Last week I met with Jody Reynolds, the wonderful dynamic Shoreline Kids Church director whom I've had the privilege of working under and with for the last seven years or so. She is one of the most dynamic and energetic person I've ever had the honor of knowing. She is a blessing to Shoreline and gift from God to our children.
During our lunch we begin to discuss what traits Sunday school teachers have in common. One that stood out is we tend to view things in black and white; there is very little gray. I think our poor spouses would attest to this fact. This also probably why we are shocked when they perform evil acts as they are the last people we expect such things from. Sunday school teachers are still seen as moral lighthouses in a dark world.
Which is interesting if you really think it through as it pretty much flies in the face of the worlds conventional wisdom. The world is trying to teach children to have open minds and not to draw conclusions. Sunday school teachers are teaching children that God's word is absolute and anything that contradicts it is wrong. We are teaching them that the ten commandments is non-negotiable, that God's version of history is the correct one and that God became flesh, died for our sins and was seen alive, walking around, eating and talking three days after he died. We are teaching them many things contrary to what they are learning in the public school system. For some, unfortunately, even the home but that is a topic for separate discussion. My brother-in-law says I am brain washing the children and my response is, 'Yes I am. I am washing their brain with the word of God'.
Children have a natural built in truth detector that is only corrupted as they get older. Teaching children can be difficult; if you are not one hundred percent authentic and really believe in what you are presenting you will be sniffed out quickly and thereafter effectively ignored. You may fill their heads with hogwash, but as those of you in my age group remember watching the Berlin Wall fall in one day, they will eventually stop believing it when they hear the truth. When you tell children the wonderful heroes and stories of the Old and New Testament they have no trouble believing it; they even embrace it.
What happens to us as Adults? I don't know. Somewhere along the way we become jaded. Maybe it's the grind of daily living, maybe it's getting hurt over and over again. Maybe we grow weary in doing good. Maybe it's all of these things. But it's wrong that we do this and not because this old Sunday school teacher is telling you; it's wrong because Jesus told us it was wrong.
Picture this; Jesus is doing his thing and his disciples show up with a single question, "Who is the greatest in the Kingdom of Heaven?". Now it is highly probable that they were all debating which of them had done more for the Kingdom. I can even see Peter snorting, "I walked on water." Then one of them gets the bright idea, 'Hey, let's ask the master.' Why they think this is a good idea is beyond me as every time they have tried this it backfires. This one is no exception.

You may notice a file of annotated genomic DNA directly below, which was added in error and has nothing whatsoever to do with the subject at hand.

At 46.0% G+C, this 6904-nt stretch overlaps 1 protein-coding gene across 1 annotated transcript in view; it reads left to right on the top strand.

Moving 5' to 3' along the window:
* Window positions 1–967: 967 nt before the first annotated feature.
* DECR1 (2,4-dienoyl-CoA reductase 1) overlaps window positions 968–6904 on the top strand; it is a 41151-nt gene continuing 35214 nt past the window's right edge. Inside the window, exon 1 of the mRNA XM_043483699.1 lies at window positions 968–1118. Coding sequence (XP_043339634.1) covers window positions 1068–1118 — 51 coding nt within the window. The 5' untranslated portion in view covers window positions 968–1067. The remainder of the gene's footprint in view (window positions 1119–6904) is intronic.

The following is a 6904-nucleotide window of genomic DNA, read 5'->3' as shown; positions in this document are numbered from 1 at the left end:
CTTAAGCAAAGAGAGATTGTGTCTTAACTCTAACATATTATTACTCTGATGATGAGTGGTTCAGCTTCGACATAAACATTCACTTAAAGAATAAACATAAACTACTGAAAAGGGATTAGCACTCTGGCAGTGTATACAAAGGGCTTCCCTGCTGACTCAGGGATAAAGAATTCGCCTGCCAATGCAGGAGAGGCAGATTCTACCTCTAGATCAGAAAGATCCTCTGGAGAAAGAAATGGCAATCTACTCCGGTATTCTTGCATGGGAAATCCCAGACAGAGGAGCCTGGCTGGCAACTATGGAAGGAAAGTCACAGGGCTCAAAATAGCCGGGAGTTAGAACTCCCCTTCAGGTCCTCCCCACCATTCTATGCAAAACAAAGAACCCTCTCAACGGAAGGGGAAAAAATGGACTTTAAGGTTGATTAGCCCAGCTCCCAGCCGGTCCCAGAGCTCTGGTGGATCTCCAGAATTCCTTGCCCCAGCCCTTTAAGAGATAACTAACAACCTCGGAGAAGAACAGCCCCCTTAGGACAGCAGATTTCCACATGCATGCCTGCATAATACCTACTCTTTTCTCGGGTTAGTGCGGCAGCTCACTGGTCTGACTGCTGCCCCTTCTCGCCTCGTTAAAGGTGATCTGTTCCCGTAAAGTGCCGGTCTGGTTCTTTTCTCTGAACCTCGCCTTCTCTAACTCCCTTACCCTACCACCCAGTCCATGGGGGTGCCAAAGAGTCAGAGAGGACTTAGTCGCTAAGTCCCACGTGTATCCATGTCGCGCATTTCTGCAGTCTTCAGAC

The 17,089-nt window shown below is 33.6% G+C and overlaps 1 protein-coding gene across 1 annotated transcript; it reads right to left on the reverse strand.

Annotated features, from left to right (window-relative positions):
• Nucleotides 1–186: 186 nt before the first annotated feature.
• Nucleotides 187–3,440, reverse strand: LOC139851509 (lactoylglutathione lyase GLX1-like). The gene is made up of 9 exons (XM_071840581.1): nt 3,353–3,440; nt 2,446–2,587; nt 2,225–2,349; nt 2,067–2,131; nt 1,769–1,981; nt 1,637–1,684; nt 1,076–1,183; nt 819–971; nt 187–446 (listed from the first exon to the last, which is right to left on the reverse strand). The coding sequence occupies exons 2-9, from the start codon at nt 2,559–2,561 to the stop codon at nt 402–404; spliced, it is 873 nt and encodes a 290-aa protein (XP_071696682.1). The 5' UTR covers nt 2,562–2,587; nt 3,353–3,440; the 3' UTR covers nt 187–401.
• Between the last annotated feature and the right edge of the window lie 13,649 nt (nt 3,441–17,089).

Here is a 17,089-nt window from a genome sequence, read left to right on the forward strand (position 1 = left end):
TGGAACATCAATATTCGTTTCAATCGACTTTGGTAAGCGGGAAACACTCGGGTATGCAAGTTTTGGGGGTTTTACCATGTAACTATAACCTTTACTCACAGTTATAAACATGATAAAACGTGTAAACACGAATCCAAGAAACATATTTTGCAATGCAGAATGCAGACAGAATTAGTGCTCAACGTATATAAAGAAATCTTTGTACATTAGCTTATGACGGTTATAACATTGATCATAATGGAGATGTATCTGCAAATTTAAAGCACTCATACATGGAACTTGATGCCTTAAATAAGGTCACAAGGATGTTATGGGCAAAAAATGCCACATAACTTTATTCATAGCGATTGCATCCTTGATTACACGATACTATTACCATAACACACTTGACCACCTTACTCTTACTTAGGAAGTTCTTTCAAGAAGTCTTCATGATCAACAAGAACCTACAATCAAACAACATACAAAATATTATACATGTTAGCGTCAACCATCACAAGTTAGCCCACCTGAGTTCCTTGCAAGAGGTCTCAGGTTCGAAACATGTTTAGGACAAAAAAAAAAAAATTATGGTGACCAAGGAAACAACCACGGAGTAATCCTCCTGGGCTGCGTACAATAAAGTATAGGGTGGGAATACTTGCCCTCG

Jesus grabs a child and sits him on his lap. "Assuredly, I say to you, unless you are converted and become as little children, you will by no means enter the kingdom of heaven." (Matt 18:3) Wow. There it is.We must be converted as children or we won't even be able to enter into the Kingdom.
Yea, but what does that mean?
It doesn't mean you can be silly and irresponsible. I know, I've tried and I didn't get away with it. It doesn't meant that you can be innocent and gullible either. ""Behold, I send you out as sheep in the midst of wolves. Therefore be wise as serpents and harmless as doves." (Matt 10:16). That doesn't sound like Jesus is telling us to be ignorant to the ways of the world, in fact just the opposite.
What Jesus is saying is that we must believe. We must believe and trust God like children. Now I find this interesting because for those who have children you know, like myself, that does not mean blind faith. The first word children learn is 'NO'. The second word children seem to learn is 'Why?'. Children are constantly asking questions about why things are the way they are. I don't buy this theory that we are suppose to be seen and not heard (nor children). Jesus never treated his disciples that way, in fact he seemed to relish engaging them in conversations that would blow their minds (and still does ours). There are some things children will never understand until they experience it, but that doesn't mean we don't tell them the reason why. With Jesus, there are some things we will never understand and must take on faith, but that does not mean we don't ask questions.
I think what Jesus is saying is we must believe the way children do. When children really believe in something they have this annoying tendency to actually act on it. This is why many a mother has talked a child off a roof in a Superman or Batman outfit. The child really believes that if he wears his Superman outfit he can fly. Children get it in there head that something is true it can be very difficult to change their minds.
We must believe like children to enter into God's glorious Kingdom in the resurrection. We need to believe God's word over the world, prayer over what our eyes see, God's promises over our circumstances. We need to believe God all the way to our grave and when the grim reaper comes for us our Superman costumes are on (the image of Christ) and we are ready to jump off the roof.